In the 1870s, the lack of a practical entail to refrigerate peaches limited the markets open to Samuel Rumph, a Georgia yellowish pink agriculturist. In 1875, he invented a refrigerated car and crates that allowed him to grow peaches on a identical big scale and ship them to distant markets. He was the first to achieve this. His innovations created Georgia ‘s fame for peaches, a craw now eclipsed economically by blueberries. [ 5 ] [ 6 ] Edwin Tobias Earl was born on a fruit ranch near Red Bluff, California on May 30, 1858. His father was Joseph Earl, his mother Adelia Chaffee, and his brother was Guy Chaffee Earl. He started his career in the shipping of fruits. By 1886, he was President of the Earl Fruit Company. In 1890, he invented the refrigerator car to transport fruits to the East Coast of the United States. He established the Continental Fruit Express and invested US $ 2,000,000 in refrigerator cars. In 1901, he sold his refrigerator cars to Armour and Company of Chicago and became a millionaire. By the turn of the twentieth hundred, manufactured ice became more common. The Pacific Fruit Express ( PFE ) – a joint speculation between the Union Pacific and Southern Pacific railroads, with a fleet of 6,600 refrigerator cars built by the american english Car and Foundry Company ( ACF ) [ 7 ] – maintained seven natural harvesting facilities, and operated 18 artificial ice plants. Their largest plant ( located in Roseville, California ) produced 1,200 short tons ( 1,100 deoxythymidine monophosphate ) of internal-combustion engine daily, and Roseville ‘s docks could accommodate up to 254 cars. At the diligence ‘s bill, 1,300,000 short tons ( 1,200,000 t ) of ice was produced for refrigerator car function annually .

ice [edit ]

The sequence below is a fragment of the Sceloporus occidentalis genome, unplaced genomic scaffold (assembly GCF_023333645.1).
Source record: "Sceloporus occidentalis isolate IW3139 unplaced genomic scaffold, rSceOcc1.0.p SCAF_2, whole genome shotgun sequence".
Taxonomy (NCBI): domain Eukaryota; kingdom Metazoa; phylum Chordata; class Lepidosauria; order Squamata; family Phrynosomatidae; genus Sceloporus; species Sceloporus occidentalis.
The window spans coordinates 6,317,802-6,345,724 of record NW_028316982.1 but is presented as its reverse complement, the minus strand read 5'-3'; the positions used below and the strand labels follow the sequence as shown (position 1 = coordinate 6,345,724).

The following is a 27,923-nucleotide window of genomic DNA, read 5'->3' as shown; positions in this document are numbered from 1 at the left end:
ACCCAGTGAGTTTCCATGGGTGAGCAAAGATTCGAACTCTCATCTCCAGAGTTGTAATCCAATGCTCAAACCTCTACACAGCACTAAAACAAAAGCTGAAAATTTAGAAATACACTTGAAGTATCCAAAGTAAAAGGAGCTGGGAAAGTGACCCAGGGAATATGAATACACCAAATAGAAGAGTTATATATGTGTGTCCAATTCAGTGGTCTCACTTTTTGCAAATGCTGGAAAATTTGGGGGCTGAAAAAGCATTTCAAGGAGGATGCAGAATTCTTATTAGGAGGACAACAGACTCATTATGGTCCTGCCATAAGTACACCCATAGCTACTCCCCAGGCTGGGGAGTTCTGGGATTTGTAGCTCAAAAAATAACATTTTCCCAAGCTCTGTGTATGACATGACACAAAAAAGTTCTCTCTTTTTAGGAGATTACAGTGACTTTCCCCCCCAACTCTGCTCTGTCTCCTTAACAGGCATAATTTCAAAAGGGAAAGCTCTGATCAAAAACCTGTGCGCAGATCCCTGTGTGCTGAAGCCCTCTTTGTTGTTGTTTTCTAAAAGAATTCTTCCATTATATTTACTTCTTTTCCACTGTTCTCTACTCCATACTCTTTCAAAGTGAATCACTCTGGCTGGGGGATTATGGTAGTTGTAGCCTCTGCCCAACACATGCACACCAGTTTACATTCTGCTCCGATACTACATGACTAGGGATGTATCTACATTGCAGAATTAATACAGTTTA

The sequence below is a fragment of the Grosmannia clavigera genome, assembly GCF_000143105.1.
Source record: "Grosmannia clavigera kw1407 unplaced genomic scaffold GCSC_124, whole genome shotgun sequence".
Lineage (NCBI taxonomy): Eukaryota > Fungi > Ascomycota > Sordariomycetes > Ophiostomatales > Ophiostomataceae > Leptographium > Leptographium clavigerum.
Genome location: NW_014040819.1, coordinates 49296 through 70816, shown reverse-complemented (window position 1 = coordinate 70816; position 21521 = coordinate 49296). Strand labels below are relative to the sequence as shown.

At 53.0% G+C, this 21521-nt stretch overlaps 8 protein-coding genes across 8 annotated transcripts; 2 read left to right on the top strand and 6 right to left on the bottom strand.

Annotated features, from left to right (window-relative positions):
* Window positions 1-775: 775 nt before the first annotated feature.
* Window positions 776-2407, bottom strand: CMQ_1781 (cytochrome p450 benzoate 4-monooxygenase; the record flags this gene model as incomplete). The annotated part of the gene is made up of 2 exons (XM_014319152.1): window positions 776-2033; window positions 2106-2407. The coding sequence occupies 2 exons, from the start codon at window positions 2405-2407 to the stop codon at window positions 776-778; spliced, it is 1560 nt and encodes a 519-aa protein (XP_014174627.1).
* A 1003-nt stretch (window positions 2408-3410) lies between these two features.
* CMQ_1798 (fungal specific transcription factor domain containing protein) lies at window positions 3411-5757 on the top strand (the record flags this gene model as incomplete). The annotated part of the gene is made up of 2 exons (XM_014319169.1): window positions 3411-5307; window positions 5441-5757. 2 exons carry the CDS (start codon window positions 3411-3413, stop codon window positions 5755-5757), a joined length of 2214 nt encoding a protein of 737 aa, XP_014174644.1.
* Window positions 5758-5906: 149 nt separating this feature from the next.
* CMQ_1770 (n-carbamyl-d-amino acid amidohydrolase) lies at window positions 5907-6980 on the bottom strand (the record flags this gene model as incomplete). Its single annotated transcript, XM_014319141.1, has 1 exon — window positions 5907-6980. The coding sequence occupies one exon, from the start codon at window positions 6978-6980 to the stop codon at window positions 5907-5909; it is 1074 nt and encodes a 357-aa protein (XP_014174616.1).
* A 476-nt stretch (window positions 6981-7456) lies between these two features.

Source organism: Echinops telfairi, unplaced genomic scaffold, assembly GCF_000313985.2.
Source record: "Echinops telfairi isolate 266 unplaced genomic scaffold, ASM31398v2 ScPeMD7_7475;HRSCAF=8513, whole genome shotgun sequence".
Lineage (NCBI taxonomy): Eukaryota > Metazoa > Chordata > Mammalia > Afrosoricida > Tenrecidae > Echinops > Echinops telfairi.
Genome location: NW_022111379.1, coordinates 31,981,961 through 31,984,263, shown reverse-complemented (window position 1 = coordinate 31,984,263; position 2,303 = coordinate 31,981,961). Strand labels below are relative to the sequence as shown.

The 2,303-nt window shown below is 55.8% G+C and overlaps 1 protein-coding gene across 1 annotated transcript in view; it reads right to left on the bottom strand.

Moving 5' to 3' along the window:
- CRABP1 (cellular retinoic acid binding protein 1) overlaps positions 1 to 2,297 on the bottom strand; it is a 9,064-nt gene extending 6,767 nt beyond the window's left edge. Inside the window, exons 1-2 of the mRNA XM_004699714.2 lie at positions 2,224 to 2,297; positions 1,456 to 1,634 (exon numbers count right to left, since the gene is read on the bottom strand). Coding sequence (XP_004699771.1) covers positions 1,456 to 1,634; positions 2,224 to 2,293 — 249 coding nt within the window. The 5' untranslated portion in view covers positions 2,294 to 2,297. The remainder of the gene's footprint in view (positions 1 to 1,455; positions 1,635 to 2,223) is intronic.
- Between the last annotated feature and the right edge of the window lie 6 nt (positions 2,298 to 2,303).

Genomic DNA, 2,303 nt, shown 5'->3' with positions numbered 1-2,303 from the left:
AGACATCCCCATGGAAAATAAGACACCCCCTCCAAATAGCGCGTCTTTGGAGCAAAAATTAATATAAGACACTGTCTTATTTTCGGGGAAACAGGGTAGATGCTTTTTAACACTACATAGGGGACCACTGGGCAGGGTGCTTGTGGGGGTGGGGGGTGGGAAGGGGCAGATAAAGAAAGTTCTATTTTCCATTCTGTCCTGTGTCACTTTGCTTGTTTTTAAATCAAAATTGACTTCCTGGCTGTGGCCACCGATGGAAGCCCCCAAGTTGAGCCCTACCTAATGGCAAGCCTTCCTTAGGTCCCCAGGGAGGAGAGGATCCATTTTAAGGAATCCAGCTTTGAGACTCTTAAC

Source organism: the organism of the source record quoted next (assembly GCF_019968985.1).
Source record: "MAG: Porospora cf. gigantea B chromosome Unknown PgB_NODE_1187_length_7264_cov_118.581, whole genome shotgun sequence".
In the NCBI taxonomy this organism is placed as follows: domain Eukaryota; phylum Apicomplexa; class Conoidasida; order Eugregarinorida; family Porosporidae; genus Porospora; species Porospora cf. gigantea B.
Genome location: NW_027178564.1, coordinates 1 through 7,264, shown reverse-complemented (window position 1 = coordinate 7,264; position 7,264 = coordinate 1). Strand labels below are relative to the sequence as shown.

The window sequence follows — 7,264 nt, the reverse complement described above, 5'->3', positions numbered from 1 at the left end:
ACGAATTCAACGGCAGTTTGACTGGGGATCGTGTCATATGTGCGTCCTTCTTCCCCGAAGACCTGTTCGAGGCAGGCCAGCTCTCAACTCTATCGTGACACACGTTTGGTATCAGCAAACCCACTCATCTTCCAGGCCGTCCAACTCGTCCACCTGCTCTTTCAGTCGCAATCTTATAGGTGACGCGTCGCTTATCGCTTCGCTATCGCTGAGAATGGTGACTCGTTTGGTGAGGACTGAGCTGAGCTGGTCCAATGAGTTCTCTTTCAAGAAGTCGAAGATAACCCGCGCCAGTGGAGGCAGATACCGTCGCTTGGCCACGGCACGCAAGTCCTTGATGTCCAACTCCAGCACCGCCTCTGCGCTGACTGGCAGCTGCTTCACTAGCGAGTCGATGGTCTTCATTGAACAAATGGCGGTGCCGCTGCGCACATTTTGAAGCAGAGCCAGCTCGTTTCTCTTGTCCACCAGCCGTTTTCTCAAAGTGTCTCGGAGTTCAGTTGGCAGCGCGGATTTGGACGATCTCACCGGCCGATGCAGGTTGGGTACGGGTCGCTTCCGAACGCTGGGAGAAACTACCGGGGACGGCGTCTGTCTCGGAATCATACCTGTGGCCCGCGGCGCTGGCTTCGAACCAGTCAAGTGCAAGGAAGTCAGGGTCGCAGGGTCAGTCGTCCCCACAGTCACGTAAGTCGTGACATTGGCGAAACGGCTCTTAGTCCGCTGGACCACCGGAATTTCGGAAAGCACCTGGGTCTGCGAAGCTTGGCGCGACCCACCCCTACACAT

The use of ice to refrigerate and preserve food dates back to prehistoric times. Through the ages, the seasonal harvest of coke and internal-combustion engine was a regular practice of many cultures. China, Greece, and Rome stored ice and snow in caves, dugouts or ice houses lined with strew or other isolate materials. Rationing of the ice rink allowed the preservation of foods during blistering periods, a exercise that was successfully employed for centuries. For most of the nineteenth century, natural ice ( harvested from ponds and lakes ) was used to supply refrigerator cars. At high altitudes or northern latitudes, one foot tanks were much filled with body of water and allowed to freeze. Ice was typically cut into blocks during the winter and stored in isolate warehouses for belated use, with sawdust and hay packed around the methamphetamine blocks to provide extra insulation. A late-19th century wood-bodied joint required re-icing every 250 miles ( 400 kilometer ) to 400 miles ( 640 kilometer ). lead ice is the rehearse of placing a 2-inch ( 51 millimeter ) to 4-inch ( 100 millimeter ) layer of crush ice rink on crown of agrarian products that have eminent respiration rates, need high relative humidity, and profit from having the cool agent sit directly atop the load ( or within individual boxes ). Cars with pre-cooled clean produce were top iced just ahead dispatch. top frost added considerable dead weight to the load. Top-icing a 40-foot ( 12 megabyte ) joint required in overindulgence of 10,000 pounds ( 4,500 kilogram ) of ice. It had been postulated that as the ice rink melts, the resulting chill water would trickle down through the load to continue the cooling work. It was found, however, that top-icing alone benefited the uppermost layers of the cargo, and that the water from the melting methamphetamine much passed through spaces between the cartons and pallets with little or no cooling effect. It was ultimately determined that top-icing is utilitarian only in preventing an increase in temperature, and was finally discontinued .